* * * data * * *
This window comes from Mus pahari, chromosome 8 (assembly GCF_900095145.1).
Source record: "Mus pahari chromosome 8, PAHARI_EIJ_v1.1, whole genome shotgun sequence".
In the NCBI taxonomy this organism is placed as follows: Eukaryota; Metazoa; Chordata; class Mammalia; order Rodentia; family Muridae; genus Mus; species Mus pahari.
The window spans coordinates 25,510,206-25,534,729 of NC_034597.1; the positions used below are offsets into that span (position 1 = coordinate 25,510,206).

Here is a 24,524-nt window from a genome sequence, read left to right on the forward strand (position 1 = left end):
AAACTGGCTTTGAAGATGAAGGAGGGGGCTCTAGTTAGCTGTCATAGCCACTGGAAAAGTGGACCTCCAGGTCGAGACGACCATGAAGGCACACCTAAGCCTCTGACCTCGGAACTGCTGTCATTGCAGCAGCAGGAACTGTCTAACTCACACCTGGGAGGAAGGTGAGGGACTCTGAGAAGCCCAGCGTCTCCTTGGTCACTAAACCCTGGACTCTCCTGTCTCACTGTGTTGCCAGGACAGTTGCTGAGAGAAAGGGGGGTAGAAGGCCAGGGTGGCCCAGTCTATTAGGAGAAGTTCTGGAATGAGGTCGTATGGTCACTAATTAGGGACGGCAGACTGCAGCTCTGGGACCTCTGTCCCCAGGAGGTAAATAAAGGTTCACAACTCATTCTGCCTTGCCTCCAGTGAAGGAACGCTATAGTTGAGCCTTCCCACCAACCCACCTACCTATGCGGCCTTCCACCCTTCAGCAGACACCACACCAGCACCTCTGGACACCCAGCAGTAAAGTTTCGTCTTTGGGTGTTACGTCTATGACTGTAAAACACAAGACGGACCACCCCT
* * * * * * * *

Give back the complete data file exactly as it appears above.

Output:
This window comes from Mus pahari, chromosome 8 (assembly GCF_900095145.1).
Source record: "Mus pahari chromosome 8, PAHARI_EIJ_v1.1, whole genome shotgun sequence".
In the NCBI taxonomy this organism is placed as follows: Eukaryota; Metazoa; Chordata; class Mammalia; order Rodentia; family Muridae; genus Mus; species Mus pahari.
The window spans coordinates 25,510,206-25,534,729 of NC_034597.1; the positions used below are offsets into that span (position 1 = coordinate 25,510,206).

Here is a 24,524-nt window from a genome sequence, read left to right on the forward strand (position 1 = left end):
AAACTGGCTTTGAAGATGAAGGAGGGGGCTCTAGTTAGCTGTCATAGCCACTGGAAAAGTGGACCTCCAGGTCGAGACGACCATGAAGGCACACCTAAGCCTCTGACCTCGGAACTGCTGTCATTGCAGCAGCAGGAACTGTCTAACTCACACCTGGGAGGAAGGTGAGGGACTCTGAGAAGCCCAGCGTCTCCTTGGTCACTAAACCCTGGACTCTCCTGTCTCACTGTGTTGCCAGGACAGTTGCTGAGAGAAAGGGGGGTAGAAGGCCAGGGTGGCCCAGTCTATTAGGAGAAGTTCTGGAATGAGGTCGTATGGTCACTAATTAGGGACGGCAGACTGCAGCTCTGGGACCTCTGTCCCCAGGAGGTAAATAAAGGTTCACAACTCATTCTGCCTTGCCTCCAGTGAAGGAACGCTATAGTTGAGCCTTCCCACCAACCCACCTACCTATGCGGCCTTCCACCCTTCAGCAGACACCACACCAGCACCTCTGGACACCCAGCAGTAAAGTTTCGTCTTTGGGTGTTACGTCTATGACTGTAAAACACAAGACGGACCACCCCT